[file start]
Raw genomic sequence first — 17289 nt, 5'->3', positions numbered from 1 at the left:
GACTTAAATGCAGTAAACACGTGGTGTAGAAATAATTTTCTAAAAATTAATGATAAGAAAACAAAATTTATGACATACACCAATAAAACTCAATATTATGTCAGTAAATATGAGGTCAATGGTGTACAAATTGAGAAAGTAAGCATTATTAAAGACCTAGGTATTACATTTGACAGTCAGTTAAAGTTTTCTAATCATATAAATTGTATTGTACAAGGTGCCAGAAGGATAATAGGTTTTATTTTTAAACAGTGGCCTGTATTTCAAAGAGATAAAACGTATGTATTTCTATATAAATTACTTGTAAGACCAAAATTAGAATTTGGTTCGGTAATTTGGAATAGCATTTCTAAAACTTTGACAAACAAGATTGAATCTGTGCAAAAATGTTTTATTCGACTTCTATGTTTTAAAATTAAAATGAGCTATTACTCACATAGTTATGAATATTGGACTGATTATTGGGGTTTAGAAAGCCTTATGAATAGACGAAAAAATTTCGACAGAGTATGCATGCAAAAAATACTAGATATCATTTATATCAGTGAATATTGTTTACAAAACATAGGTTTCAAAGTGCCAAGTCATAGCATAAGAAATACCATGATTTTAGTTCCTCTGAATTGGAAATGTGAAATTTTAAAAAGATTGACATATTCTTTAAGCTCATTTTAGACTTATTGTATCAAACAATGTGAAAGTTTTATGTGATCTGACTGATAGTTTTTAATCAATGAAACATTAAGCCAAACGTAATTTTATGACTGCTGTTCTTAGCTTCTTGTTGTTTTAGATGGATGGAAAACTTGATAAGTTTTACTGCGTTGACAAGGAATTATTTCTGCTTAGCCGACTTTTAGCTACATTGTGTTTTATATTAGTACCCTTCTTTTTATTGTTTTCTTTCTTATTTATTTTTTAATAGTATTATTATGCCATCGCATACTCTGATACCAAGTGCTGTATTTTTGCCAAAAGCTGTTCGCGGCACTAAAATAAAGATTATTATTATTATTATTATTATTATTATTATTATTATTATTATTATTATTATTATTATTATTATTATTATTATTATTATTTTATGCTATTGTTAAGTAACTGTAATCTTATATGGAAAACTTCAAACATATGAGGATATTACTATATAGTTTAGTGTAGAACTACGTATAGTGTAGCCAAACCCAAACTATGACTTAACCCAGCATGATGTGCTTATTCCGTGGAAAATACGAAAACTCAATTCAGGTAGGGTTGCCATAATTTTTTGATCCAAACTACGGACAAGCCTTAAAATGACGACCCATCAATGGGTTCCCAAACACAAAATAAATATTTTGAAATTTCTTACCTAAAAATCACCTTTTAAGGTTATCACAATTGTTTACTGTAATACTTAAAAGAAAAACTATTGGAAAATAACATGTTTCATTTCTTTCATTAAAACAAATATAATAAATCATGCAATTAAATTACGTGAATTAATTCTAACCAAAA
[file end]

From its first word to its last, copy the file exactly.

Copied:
Raw genomic sequence first — 17289 nt, 5'->3', positions numbered from 1 at the left:
GACTTAAATGCAGTAAACACGTGGTGTAGAAATAATTTTCTAAAAATTAATGATAAGAAAACAAAATTTATGACATACACCAATAAAACTCAATATTATGTCAGTAAATATGAGGTCAATGGTGTACAAATTGAGAAAGTAAGCATTATTAAAGACCTAGGTATTACATTTGACAGTCAGTTAAAGTTTTCTAATCATATAAATTGTATTGTACAAGGTGCCAGAAGGATAATAGGTTTTATTTTTAAACAGTGGCCTGTATTTCAAAGAGATAAAACGTATGTATTTCTATATAAATTACTTGTAAGACCAAAATTAGAATTTGGTTCGGTAATTTGGAATAGCATTTCTAAAACTTTGACAAACAAGATTGAATCTGTGCAAAAATGTTTTATTCGACTTCTATGTTTTAAAATTAAAATGAGCTATTACTCACATAGTTATGAATATTGGACTGATTATTGGGGTTTAGAAAGCCTTATGAATAGACGAAAAAATTTCGACAGAGTATGCATGCAAAAAATACTAGATATCATTTATATCAGTGAATATTGTTTACAAAACATAGGTTTCAAAGTGCCAAGTCATAGCATAAGAAATACCATGATTTTAGTTCCTCTGAATTGGAAATGTGAAATTTTAAAAAGATTGACATATTCTTTAAGCTCATTTTAGACTTATTGTATCAAACAATGTGAAAGTTTTATGTGATCTGACTGATAGTTTTTAATCAATGAAACATTAAGCCAAACGTAATTTTATGACTGCTGTTCTTAGCTTCTTGTTGTTTTAGATGGATGGAAAACTTGATAAGTTTTACTGCGTTGACAAGGAATTATTTCTGCTTAGCCGACTTTTAGCTACATTGTGTTTTATATTAGTACCCTTCTTTTTATTGTTTTCTTTCTTATTTATTTTTTAATAGTATTATTATGCCATCGCATACTCTGATACCAAGTGCTGTATTTTTGCCAAAAGCTGTTCGCGGCACTAAAATAAAGATTATTATTATTATTATTATTATTATTATTATTATTATTATTATTATTATTATTATTATTATTATTATTATTATTATTATTTTATGCTATTGTTAAGTAACTGTAATCTTATATGGAAAACTTCAAACATATGAGGATATTACTATATAGTTTAGTGTAGAACTACGTATAGTGTAGCCAAACCCAAACTATGACTTAACCCAGCATGATGTGCTTATTCCGTGGAAAATACGAAAACTCAATTCAGGTAGGGTTGCCATAATTTTTTGATCCAAACTACGGACAAGCCTTAAAATGACGACCCATCAATGGGTTCCCAAACACAAAATAAATATTTTGAAATTTCTTACCTAAAAATCACCTTTTAAGGTTATCACAATTGTTTACTGTAATACTTAAAAGAAAAACTATTGGAAAATAACATGTTTCATTTCTTTCATTAAAACAAATATAATAAATCATGCAATTAAATTACGTGAATTAATTCTAACCAAAA